Japan chief questioned over Tokyo bid payment - report

Japan Olympic Committee President Tsunekazu Takeda speaks during a news conference in support of the Tokyo 2020 summer Olympics candidacy in Buenos Aires September 4, 2013. REUTERS/Marcos Brindicci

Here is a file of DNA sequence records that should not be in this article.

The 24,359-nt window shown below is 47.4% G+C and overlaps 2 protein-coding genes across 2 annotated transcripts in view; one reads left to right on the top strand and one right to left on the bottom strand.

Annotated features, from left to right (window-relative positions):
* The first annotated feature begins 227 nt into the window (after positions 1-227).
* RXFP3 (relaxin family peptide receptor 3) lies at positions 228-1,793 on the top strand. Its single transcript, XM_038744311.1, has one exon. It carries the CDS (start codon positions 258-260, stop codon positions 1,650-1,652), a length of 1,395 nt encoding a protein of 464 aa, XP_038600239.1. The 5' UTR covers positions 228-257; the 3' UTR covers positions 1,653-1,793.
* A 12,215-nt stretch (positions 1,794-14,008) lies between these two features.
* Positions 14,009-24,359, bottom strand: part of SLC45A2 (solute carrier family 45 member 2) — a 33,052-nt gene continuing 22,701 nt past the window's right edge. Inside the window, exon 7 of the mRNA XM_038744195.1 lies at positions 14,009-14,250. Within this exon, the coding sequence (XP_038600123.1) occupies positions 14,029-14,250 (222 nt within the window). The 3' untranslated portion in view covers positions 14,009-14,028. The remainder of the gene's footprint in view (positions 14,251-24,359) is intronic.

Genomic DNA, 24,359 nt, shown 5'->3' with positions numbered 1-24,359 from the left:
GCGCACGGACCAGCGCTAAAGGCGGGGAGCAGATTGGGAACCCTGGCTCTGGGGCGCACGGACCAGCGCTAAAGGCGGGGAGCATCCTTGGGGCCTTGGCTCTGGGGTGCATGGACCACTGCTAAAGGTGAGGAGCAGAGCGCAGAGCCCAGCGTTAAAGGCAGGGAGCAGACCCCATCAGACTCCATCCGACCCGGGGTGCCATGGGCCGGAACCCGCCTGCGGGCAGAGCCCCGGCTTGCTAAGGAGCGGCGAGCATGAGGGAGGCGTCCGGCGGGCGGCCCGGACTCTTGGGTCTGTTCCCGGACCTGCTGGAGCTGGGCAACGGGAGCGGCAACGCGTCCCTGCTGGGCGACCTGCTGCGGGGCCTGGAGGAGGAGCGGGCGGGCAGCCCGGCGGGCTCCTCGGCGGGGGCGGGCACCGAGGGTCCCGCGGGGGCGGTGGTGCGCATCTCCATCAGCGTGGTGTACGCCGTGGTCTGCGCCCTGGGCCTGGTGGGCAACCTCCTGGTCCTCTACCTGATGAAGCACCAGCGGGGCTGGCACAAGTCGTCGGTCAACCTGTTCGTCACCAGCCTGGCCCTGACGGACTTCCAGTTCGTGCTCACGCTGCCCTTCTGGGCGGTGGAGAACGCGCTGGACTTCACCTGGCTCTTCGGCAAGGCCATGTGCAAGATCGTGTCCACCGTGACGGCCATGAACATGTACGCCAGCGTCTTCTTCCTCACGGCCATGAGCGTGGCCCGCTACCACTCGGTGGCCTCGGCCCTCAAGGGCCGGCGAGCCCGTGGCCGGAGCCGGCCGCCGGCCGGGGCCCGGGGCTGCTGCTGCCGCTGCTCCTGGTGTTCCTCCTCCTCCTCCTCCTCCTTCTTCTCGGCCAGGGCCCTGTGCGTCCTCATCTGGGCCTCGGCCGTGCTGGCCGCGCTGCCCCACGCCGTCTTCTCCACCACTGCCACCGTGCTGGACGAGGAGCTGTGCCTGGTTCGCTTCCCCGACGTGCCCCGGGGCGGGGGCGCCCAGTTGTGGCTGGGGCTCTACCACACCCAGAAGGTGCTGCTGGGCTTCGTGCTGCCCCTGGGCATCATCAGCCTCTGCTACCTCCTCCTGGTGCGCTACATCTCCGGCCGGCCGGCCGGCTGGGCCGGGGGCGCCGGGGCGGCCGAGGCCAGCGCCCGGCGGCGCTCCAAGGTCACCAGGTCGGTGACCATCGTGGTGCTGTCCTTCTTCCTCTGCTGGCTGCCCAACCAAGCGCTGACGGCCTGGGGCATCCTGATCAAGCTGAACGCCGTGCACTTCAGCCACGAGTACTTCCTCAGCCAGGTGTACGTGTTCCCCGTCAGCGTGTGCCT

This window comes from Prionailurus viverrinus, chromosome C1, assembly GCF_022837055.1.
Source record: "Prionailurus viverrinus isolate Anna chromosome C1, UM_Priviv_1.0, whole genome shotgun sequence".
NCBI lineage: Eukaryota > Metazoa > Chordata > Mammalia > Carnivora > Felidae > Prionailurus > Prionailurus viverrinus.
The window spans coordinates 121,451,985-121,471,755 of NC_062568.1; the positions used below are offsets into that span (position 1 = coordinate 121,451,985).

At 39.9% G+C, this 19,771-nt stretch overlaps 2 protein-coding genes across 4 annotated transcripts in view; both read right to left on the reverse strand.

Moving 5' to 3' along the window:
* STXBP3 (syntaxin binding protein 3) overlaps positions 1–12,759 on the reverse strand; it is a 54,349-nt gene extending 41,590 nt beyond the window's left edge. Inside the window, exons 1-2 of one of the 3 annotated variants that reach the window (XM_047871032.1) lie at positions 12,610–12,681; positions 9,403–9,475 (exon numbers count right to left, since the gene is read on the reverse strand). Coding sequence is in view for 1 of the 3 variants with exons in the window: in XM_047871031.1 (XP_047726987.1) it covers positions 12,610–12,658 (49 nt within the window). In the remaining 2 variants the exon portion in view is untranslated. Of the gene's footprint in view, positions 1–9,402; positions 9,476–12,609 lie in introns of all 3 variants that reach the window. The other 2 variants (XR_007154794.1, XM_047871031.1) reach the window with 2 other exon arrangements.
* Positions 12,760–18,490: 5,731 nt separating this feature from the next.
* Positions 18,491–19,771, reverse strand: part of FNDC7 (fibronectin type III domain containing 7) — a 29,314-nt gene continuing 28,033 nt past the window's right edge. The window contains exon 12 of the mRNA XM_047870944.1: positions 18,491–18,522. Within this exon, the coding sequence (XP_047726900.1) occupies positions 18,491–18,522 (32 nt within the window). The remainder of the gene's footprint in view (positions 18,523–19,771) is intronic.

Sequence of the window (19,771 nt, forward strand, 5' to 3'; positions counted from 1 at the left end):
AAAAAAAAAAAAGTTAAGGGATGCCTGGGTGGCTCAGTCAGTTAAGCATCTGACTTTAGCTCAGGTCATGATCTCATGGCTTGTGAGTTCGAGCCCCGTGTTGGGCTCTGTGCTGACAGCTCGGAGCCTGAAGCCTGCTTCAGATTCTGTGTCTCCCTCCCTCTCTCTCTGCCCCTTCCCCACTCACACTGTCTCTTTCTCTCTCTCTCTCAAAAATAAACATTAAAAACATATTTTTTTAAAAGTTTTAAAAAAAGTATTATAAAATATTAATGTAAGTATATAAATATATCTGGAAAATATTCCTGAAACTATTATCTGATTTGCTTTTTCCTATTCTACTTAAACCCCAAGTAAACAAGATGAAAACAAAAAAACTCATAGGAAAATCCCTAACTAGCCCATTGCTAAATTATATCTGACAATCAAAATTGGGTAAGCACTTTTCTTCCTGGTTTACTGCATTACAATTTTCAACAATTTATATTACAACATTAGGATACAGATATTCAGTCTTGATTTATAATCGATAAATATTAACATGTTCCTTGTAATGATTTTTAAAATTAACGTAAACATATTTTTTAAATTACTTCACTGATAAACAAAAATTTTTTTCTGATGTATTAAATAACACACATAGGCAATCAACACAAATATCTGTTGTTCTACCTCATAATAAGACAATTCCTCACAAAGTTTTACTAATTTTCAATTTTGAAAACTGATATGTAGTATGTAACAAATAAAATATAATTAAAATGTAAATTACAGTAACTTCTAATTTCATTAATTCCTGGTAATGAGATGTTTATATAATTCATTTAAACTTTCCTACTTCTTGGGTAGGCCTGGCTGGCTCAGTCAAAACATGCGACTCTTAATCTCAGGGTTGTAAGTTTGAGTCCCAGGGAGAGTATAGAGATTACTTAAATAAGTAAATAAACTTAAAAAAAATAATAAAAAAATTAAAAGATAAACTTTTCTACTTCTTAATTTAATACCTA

TOKYO (Reuters) - Tokyo prosecutors have questioned the president of the Japan Olympic Committee over controversial payments made to a Singaporean consulting firm during the bidding for the 2020 Summer Games, Kyodo News agency reported on Wednesday. The questioning of Tsunekazu Takeda, who led the successful bid, and several other people involved in the bidding, was voluntary and carried out at the request of the French authorities, Kyodo said. Takeda and the others denied doing anything illegal, the report said. The Tokyo prosecutors' office and the JOC declined to comment on the report when contacted by Reuters. French prosecutors last year announced an investigation into more than $2 million of payments made by the bid committee to the consultancy, Black Tidings. Black Tidings is headed by Ian Tan Tong Hon, who is known to be friends with Papa Massata Diack, son of disgraced former international athletics chief Lamine Diack. Japanese officials repeatedly said the payments had been legitimate consultant's fees, and a panel commissioned by the JOC said in September it had found that the payment was legitimate. Tokyo 2020 organisers have been grappling with a list of headaches including soaring costs and calls to change venues. The country club that will host the golf tournaments has come under fire for its policy of barring women from becoming full members, and a trade show group is calling on Tokyo to find a new location for the international media centre. (Reporting by Chris Gallagher; editing by Sudipto Ganguly)

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